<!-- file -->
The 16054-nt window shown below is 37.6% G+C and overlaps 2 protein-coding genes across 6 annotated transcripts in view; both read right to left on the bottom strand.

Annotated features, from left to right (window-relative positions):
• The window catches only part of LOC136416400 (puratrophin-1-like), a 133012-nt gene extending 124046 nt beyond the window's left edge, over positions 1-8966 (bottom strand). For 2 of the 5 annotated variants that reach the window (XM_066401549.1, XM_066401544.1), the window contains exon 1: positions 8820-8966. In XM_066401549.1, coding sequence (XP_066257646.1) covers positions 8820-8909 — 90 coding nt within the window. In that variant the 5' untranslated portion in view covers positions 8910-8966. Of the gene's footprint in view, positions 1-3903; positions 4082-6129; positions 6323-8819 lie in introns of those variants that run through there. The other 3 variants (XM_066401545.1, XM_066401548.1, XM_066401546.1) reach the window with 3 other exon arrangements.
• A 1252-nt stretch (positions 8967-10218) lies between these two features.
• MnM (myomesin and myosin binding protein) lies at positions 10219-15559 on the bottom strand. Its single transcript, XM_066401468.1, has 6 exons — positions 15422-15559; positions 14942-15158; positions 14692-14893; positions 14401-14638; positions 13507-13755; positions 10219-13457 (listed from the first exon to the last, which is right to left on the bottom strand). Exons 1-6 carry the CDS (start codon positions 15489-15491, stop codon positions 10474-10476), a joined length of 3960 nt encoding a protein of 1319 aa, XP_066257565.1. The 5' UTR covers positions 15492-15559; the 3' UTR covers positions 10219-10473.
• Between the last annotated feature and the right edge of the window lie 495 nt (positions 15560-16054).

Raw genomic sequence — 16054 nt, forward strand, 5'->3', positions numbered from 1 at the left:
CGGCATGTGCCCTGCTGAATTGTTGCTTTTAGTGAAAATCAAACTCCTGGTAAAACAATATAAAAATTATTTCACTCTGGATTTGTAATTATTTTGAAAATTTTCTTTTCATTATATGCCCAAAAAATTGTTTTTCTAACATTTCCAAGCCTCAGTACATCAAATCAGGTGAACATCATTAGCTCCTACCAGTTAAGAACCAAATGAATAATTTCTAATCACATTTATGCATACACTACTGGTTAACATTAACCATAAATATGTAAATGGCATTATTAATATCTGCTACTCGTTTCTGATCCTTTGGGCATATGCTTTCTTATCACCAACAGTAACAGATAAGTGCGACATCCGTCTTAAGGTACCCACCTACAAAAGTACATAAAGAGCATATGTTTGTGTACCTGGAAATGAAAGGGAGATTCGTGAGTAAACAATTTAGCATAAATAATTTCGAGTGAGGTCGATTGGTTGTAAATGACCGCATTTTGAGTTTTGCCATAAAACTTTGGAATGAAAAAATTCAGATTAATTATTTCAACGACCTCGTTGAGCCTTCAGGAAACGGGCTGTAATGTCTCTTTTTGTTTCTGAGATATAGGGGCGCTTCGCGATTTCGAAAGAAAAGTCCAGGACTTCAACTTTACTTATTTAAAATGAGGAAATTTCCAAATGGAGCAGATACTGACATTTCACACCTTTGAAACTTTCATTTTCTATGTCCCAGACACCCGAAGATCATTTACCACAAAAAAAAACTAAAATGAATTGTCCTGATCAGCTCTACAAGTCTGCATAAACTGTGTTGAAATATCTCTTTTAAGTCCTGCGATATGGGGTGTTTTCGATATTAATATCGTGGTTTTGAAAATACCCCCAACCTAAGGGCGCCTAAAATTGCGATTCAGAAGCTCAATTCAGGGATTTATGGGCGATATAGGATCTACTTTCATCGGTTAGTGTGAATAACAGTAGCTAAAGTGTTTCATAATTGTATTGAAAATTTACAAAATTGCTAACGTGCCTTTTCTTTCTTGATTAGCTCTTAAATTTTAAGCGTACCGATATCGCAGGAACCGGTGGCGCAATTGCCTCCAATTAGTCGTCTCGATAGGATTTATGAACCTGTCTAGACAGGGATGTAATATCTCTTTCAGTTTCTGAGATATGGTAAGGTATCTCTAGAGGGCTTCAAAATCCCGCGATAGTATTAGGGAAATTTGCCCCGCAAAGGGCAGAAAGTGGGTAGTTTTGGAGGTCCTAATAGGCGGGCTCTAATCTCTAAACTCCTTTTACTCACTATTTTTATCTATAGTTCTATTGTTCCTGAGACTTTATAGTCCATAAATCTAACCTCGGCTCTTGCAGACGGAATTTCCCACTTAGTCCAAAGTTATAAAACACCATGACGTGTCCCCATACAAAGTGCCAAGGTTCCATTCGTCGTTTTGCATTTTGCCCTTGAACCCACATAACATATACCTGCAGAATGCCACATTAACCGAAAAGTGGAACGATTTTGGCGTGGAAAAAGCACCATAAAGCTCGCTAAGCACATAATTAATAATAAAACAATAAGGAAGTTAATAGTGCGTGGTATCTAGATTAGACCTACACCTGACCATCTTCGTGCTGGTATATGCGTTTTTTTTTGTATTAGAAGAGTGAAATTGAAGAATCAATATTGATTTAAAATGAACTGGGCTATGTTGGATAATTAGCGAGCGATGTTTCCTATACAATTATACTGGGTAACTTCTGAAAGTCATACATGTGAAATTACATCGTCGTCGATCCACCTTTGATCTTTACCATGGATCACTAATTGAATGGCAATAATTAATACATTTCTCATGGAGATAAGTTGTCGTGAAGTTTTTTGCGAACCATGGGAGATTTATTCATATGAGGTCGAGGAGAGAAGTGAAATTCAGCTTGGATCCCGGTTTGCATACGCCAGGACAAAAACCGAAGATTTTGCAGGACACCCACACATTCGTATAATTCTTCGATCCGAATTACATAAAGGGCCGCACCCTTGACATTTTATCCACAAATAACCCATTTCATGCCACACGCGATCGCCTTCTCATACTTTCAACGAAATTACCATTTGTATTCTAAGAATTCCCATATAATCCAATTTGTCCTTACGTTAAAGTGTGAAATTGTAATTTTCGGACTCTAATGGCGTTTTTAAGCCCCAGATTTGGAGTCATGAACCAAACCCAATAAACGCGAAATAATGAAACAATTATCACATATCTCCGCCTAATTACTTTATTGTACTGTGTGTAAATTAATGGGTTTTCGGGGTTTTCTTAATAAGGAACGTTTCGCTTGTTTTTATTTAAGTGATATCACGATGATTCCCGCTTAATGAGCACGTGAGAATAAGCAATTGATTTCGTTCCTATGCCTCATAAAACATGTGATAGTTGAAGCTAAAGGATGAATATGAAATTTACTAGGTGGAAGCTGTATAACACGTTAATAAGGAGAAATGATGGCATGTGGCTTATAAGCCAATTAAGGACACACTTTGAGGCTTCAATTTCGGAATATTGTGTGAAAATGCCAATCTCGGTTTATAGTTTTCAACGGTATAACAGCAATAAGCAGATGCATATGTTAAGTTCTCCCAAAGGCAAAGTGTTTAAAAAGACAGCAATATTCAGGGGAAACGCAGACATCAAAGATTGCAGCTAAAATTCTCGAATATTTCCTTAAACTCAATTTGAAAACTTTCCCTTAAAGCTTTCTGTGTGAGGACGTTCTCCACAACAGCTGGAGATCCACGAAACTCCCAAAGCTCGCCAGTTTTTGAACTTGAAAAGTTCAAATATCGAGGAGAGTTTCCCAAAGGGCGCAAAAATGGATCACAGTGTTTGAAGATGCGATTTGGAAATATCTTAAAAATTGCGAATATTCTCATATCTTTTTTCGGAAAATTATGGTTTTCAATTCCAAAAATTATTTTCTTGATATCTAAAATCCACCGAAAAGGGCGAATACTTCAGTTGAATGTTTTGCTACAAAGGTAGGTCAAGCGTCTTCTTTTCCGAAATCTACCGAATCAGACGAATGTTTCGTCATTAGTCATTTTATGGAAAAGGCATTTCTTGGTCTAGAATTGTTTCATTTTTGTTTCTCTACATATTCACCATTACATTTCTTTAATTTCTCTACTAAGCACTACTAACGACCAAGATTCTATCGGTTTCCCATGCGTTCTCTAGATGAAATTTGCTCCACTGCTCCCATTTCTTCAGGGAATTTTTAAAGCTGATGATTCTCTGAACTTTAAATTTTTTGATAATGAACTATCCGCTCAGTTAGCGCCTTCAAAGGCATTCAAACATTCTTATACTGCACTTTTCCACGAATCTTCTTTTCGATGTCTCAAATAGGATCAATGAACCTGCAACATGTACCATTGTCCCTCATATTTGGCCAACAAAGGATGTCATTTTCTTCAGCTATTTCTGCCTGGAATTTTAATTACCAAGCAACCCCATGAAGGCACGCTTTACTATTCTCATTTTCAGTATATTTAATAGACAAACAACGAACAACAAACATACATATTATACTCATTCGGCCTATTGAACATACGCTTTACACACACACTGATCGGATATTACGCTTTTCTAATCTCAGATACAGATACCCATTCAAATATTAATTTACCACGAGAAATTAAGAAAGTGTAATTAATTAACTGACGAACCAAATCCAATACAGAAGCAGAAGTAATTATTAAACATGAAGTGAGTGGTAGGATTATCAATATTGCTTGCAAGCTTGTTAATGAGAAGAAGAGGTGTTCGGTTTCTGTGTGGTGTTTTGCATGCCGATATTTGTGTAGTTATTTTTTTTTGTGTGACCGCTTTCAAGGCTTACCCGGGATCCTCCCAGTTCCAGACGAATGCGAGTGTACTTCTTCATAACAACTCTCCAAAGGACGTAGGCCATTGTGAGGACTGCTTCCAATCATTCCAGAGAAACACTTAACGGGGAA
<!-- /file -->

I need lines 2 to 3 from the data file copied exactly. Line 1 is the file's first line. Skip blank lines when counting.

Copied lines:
Annotated features, from left to right (window-relative positions):
• The window catches only part of LOC136416400 (puratrophin-1-like), a 133012-nt gene extending 124046 nt beyond the window's left edge, over positions 1-8966 (bottom strand). For 2 of the 5 annotated variants that reach the window (XM_066401549.1, XM_066401544.1), the window contains exon 1: positions 8820-8966. In XM_066401549.1, coding sequence (XP_066257646.1) covers positions 8820-8909 — 90 coding nt within the window. In that variant the 5' untranslated portion in view covers positions 8910-8966. Of the gene's footprint in view, positions 1-3903; positions 4082-6129; positions 6323-8819 lie in introns of those variants that run through there. The other 3 variants (XM_066401545.1, XM_066401548.1, XM_066401546.1) reach the window with 3 other exon arrangements.